Auburn physics lecturer comments on mystery of repeating radio signals from outside of our galaxy
Melissa Halford, a lecturer in Auburn University’s Physics Department in the College of Sciences and Mathematics, comments below on recent reports of repeating radio signals that are coming from outside of our galaxy. She notes that astronomers don’t quite know what is causing this to occur, but several possibilities have been proposed.
What might be causing these repeating radio signals that are coming from outside of our galaxy?
Astronomers don’t yet know what causes fast radio bursts, but several possibilities have been proposed. Their brightness and location outside our galaxy mean that they must be very energetic events. Some possible explanations involve compact objects like neutron stars. Because the bursts of radiation are very rapid, they are thought to come from something small—large objects are unlikely to produce this kind of signal because the time it takes for light to travel across the object is longer than the duration of the burst. The repeating nature of some of these signals may relate to the orbit of an object. But it’s still a mystery.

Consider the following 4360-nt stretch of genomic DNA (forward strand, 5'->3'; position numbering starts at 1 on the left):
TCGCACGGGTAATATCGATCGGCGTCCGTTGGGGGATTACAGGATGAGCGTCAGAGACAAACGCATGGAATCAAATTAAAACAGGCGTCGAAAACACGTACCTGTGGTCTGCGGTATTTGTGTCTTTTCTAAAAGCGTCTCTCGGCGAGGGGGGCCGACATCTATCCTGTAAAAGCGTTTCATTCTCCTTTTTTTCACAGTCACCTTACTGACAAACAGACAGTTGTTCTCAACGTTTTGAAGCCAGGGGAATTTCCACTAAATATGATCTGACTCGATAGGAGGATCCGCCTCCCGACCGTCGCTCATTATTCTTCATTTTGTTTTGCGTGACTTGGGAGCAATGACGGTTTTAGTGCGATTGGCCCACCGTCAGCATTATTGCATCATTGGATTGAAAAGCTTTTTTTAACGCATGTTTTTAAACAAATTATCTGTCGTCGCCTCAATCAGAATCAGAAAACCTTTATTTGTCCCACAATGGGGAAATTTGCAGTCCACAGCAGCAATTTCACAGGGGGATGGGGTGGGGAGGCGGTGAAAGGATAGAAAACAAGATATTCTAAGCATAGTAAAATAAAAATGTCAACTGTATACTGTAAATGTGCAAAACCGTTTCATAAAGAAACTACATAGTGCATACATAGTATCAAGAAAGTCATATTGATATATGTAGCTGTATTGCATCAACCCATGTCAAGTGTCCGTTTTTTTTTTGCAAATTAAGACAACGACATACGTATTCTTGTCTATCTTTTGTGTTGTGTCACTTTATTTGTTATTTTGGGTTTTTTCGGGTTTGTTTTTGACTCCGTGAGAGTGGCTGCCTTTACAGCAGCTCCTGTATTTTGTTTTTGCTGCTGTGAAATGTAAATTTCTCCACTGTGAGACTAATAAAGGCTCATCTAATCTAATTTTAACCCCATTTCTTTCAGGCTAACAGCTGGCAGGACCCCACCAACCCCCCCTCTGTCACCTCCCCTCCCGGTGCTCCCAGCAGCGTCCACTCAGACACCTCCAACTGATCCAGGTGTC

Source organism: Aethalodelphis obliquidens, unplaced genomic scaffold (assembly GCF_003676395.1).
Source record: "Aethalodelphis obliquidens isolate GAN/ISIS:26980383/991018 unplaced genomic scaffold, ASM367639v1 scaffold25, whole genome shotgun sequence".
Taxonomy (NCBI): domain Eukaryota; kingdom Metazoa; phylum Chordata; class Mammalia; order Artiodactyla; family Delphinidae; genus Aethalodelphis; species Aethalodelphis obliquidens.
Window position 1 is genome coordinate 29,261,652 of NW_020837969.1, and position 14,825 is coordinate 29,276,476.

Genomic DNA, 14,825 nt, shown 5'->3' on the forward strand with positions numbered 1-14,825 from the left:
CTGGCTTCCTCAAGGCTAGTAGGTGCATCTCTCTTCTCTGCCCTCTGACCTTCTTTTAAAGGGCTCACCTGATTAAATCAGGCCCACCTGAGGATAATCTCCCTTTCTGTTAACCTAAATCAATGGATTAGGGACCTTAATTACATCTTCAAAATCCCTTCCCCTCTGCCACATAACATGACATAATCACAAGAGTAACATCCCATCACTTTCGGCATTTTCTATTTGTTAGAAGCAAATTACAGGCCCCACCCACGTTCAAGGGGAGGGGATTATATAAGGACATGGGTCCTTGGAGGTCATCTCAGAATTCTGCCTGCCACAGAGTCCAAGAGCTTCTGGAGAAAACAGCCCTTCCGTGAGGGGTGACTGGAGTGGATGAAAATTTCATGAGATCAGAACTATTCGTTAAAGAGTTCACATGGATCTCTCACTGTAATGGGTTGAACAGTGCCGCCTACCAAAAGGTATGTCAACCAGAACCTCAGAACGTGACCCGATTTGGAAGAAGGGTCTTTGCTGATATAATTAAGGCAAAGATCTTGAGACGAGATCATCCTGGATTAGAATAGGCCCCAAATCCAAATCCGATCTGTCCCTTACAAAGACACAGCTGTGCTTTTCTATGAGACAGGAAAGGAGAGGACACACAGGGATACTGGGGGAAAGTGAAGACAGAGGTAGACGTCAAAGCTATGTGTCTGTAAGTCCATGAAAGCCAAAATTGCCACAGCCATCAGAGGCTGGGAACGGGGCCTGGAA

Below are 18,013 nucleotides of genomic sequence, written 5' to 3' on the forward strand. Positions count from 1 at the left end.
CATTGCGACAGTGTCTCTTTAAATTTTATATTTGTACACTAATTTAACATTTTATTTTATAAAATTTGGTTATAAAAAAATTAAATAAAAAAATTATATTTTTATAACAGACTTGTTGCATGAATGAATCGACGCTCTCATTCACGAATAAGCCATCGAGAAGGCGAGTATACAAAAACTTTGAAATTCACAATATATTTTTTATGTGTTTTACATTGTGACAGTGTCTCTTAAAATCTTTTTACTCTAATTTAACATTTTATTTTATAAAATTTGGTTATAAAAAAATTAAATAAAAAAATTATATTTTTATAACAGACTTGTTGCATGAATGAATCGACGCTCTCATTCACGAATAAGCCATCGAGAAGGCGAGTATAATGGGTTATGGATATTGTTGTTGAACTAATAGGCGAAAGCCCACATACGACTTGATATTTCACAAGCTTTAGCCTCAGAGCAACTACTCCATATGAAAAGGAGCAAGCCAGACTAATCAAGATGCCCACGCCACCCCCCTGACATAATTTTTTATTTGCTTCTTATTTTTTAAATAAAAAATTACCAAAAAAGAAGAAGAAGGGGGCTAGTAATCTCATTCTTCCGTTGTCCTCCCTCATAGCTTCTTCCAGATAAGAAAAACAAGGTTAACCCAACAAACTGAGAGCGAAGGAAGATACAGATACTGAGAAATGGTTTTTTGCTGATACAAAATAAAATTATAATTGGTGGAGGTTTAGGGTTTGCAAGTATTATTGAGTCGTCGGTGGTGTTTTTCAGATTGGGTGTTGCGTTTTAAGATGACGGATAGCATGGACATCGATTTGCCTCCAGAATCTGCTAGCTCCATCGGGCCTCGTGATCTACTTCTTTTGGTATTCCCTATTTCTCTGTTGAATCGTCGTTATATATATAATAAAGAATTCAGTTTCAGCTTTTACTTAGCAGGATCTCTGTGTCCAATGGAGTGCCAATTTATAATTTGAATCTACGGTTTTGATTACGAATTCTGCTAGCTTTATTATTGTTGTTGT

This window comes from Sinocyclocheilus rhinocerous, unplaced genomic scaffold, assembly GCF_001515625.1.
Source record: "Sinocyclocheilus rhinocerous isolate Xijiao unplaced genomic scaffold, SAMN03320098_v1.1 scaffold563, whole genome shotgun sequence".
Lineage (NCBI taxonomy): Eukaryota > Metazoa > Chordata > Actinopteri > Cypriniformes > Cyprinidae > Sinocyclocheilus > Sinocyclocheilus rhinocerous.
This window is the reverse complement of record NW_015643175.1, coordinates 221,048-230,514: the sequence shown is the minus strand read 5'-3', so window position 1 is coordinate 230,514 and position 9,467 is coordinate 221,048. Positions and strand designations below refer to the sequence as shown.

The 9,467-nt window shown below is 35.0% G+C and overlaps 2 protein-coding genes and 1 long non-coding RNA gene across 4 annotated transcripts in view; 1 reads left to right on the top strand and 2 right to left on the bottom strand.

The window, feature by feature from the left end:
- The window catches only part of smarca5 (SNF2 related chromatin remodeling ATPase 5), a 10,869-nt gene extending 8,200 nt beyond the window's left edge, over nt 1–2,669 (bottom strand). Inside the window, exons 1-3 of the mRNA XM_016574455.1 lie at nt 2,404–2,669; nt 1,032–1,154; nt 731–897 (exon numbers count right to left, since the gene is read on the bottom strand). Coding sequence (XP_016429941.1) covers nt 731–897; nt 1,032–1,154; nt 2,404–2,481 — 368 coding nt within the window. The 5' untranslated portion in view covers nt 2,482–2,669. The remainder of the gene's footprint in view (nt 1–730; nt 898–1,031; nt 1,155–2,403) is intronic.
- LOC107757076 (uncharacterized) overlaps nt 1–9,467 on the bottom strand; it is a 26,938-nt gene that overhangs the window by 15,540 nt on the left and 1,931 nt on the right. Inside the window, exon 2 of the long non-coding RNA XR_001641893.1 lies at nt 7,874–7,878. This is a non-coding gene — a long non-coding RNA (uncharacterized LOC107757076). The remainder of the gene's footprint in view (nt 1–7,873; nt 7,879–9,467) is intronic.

Is it uncommon for us to detect on Earth radio signals that are being sent from another galaxy?
Radio signals from other galaxies aren’t unusual—there are numerous astrophysical processes that produce radio waves. What is unusual about fast radio bursts is how luminous they are. In that sense, these kinds of signals do seem to be uncommon.
Is there more the scientific community could be doing to seek out possible signals coming from space, and if so what might we be able to learn from a greater collection of such data?
The number of detected fast radio bursts is still relatively small and there’s a lot that we don’t know about them. Building up a larger sample of detections is a critical step toward answering questions about these events, including the obvious question of what causes them. More data will allow scientists to see patterns in how these events are similar to each other and how they differ. Continued searches for these signals will aid that effort.
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